One thing has become painfully clear as Libyans absorb the shock of the September 11 attack on the US consulate in Benghazi: the security vacuum that made the killing of four Americans possible is the greatest single danger to the aspirations of Libya's revolution.
Since its liberation from the dictatorship of Muammar Qaddafi, Libya has suffered from weak and fragmented security forces, lack of control over its borders, and the proliferation of weaponry among militia groups.
Almost one year later, the country has made no progress on any of these issues.
In fact the security situation seems to have deteriorated into lawlessness, leaving the country vulnerable to infiltration by militants. Elements such as the Ansar Al Sharia Brigade aim to use force to impose a rigid form of Sharia as the supreme law in Libya, according to Wahabi Islamic doctrine.
There are still conflicting reports about the assault. Susan Rice, the US ambassador to the UN, insists that the attack was not premeditated but simply part of protests against an inflammatory ant-Islam film. However, Ansar Al Sharia is widely suspected by Libyan leaders of being behind the violence.
The Wahabi ideology espoused by this militant Salafist group has no roots in Libyan society; it is being imported from Saudi Arabia.
In fact Libyan religious tradition has throughout its history been steeped in the moderate Malaki school and its more comprehensive approach to the study of Islamic jurisprudence.
These Wahabi followers insist on the strictest interpretation of Sharia as the only legitimate authority for the state, and they wholly reject the concept of democracy and free elections.
At the behest of Saudi clerics, Islamists in Libya initially opposed the uprising against the Qaddafi regime. Later they came out vehemently against the July elections.
The response was a high voter turnout and the wholesale rejection of Islamist parties, as Libyans chose the more liberal National Forces Alliance led by Mahmoud Jibril. This stunning rebuke to the hardliners reaffirmed to the world Libya's identity as a moderate Muslim society.
But this has not stopped the extremists from continuing their efforts to impose their will by force. In the weeks before the attack in Benghazi, Salafists in Zliten and Tripoli demolished Sufi shrines, mosques and graves, deeming these blasphemous although they had been part of Libyan history for centuries.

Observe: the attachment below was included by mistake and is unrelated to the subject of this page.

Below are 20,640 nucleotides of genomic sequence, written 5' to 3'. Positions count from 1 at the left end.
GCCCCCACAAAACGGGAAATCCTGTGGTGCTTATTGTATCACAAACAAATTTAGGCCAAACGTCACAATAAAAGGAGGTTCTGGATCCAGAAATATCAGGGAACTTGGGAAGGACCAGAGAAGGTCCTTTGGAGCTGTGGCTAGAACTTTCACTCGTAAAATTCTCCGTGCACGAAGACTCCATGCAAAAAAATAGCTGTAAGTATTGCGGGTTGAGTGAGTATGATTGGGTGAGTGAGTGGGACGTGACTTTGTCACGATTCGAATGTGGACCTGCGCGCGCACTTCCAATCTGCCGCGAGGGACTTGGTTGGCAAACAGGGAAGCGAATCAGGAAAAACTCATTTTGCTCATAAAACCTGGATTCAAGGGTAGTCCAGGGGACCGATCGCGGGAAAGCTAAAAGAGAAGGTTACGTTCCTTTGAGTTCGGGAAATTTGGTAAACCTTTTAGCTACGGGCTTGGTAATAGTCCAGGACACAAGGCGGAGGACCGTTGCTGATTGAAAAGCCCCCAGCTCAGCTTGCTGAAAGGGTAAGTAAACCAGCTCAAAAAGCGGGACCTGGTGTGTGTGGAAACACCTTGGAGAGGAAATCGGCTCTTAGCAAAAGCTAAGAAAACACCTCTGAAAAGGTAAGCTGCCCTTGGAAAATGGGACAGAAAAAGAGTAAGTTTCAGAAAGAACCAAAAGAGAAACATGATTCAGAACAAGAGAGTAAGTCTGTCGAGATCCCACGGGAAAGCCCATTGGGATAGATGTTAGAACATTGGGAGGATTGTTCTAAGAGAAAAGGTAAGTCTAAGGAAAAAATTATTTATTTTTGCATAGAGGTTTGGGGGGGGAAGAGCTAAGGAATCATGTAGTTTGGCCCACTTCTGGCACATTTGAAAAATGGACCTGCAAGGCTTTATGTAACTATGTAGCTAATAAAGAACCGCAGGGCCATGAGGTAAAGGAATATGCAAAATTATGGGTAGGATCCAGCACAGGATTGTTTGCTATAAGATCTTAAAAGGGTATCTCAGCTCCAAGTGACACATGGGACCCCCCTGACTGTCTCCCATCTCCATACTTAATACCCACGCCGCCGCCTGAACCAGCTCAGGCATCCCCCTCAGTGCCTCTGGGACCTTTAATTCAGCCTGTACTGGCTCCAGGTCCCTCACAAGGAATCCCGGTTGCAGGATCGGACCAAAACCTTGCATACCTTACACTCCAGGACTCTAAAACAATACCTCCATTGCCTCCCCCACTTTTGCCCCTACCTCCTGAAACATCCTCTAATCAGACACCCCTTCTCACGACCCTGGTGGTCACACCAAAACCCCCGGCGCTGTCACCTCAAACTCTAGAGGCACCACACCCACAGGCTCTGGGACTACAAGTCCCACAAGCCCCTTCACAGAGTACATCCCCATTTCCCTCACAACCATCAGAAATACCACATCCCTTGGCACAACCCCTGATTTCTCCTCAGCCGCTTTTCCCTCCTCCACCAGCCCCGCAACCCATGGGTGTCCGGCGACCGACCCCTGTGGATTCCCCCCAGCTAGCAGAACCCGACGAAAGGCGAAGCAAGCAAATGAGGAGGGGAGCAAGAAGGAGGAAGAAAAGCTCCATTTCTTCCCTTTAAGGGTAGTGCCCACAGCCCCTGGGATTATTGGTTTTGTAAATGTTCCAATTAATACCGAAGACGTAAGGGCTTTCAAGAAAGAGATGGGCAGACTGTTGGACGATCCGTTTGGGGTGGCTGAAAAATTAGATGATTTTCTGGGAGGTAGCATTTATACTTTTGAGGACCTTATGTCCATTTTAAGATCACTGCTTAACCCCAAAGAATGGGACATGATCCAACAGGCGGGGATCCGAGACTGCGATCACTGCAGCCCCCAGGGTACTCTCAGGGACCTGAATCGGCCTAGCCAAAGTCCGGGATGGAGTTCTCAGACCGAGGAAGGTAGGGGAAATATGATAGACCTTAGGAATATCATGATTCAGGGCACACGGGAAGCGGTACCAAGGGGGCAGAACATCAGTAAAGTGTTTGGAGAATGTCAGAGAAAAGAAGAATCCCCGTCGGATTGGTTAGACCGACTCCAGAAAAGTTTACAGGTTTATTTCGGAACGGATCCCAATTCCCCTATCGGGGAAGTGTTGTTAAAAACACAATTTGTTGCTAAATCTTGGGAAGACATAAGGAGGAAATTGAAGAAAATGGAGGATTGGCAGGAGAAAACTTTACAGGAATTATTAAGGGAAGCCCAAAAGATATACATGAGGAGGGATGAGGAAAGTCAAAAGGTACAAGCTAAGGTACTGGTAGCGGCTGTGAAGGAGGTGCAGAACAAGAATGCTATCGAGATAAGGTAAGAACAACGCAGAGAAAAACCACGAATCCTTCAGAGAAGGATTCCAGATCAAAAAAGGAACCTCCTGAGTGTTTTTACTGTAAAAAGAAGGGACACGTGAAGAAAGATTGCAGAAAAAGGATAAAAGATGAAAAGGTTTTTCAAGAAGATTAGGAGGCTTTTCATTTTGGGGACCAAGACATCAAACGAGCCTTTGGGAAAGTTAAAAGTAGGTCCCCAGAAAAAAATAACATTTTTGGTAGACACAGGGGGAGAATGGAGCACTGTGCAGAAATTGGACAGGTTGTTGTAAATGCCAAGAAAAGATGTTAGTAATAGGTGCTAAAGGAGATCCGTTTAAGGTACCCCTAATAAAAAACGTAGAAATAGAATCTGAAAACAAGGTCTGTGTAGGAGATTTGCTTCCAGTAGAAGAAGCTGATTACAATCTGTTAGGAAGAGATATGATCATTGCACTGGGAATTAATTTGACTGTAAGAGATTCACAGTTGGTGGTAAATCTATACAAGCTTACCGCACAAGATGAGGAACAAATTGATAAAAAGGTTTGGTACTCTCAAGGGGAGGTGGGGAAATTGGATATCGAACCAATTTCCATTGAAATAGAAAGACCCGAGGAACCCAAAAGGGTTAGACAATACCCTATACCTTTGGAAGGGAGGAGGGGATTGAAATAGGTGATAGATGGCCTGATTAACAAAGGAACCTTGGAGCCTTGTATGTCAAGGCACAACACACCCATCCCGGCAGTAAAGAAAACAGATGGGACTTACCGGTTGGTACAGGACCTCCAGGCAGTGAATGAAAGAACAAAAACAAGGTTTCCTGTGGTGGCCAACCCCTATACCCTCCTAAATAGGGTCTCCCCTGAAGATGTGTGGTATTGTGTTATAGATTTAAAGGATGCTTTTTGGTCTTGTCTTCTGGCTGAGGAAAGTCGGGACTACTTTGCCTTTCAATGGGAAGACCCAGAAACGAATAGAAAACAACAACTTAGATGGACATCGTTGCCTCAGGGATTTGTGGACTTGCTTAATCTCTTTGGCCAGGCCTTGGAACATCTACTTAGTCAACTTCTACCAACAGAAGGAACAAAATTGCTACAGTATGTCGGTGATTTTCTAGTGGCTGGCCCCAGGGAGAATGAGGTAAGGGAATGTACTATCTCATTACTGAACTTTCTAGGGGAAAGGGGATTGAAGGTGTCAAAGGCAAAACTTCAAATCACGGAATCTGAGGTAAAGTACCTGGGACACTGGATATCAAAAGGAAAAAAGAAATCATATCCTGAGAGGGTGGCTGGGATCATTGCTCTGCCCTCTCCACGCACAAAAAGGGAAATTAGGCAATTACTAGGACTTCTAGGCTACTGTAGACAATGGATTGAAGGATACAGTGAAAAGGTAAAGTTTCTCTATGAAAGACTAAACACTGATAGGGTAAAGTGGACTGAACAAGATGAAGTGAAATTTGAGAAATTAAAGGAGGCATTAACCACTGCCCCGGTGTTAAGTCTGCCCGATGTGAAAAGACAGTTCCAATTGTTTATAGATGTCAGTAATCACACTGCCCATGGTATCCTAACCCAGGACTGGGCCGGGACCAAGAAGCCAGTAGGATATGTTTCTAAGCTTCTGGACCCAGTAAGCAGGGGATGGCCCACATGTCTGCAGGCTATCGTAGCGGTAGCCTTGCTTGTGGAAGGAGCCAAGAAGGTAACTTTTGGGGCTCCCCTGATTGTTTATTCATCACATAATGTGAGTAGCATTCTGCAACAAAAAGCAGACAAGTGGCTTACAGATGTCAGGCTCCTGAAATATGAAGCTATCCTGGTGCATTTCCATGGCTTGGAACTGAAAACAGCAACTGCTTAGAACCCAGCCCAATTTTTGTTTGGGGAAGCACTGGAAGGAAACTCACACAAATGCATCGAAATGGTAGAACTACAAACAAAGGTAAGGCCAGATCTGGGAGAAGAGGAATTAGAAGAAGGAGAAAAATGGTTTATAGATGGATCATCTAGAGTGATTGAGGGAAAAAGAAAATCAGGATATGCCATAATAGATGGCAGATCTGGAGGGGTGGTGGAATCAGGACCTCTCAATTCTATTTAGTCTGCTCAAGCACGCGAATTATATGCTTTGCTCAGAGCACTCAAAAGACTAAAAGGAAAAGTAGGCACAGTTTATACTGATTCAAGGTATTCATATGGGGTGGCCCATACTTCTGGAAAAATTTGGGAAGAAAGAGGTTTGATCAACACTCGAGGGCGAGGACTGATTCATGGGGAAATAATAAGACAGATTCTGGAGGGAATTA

Incensed citizens tried unsuccessfully to stop them through demonstrations. Soldiers sent by the Supreme Security Council (SSC), the Ministry of Interior's Tripoli-based security apparatus, were at the scene, but made no attempt to prevent the wanton destruction. Their passivity seemed to imply tacit approval, even complicity.
How is it that a Salafist minority can carry out an unpopular, destructive agenda with impunity?
Responsibility for this lies squarely with the National Transitional Council (NTC), Libya's previous interim government, led by Mostapha Abdul Jalil. Through the last year, under his authority, Salafist sympathisers were allowed to infiltrate the NTC and the transitional government, particularly the Ministry of Interior and the SSC.
And instead of starting at once to build a professional national army and an effective police force, the NTC tried to appease Islamist militias, some of which had not even been part of the revolution, by bringing them into the SSC and giving them money and arms.
Unsolved assassinations of senior army officers, starting with the death last summer of General Abdul Fattah Youness, chief of staff of the revolutionary forces, have raised suspicions that militant Islamists are trying to prevent the emergence of a national army under government command.
Because of the disastrous policies of the NTC and transitional government, Libya's newly elected congress, led by Dr Mohamed Magariaf and Prime Minister Mostapha Abushagur, has inherited a crippled state and the biggest crisis since liberation.
But this is a defining moment for the country; its new leadership must rise aggressively to the challenges.
The killing of the ambassador of the United States, Libya's staunchest ally, has all but guaranteed a confrontation between the new government and the rising radical Islamists. Will those on the side of freedom and democracy be the ones left standing?
The Congress must quickly pass bold legislation to disband and disarm militias, and the government must come up with an effective plan to execute these laws, by force if necessary.
This last part is much more easily said than done and may even require the delicate assistance of international allies, unpopular though that would be.
Furthermore, for the key roles in his cabinet, Prime Minister Abushagur needs to select strong, capable, patriotic Libyans who are in touch with the situation on the ground and will meet any threats to Libya's security and sovereignty aggressively and head on.
Lastly, all segments of Libyan society - including political parties, NGOs, civil society organisations, tribal and religious leaders and the original revolutionary fighters - must come out in strong, unequivocal support of the government and denounce and confront armed groups operating outside of its authority through all available means.
It is time for the Libyan people to claim back their revolution. They have come too far and sacrificed too much to lose the dream now.
Hanan Ghosheh is a Libyan-American political analyst
On Twitter: @hdghosheh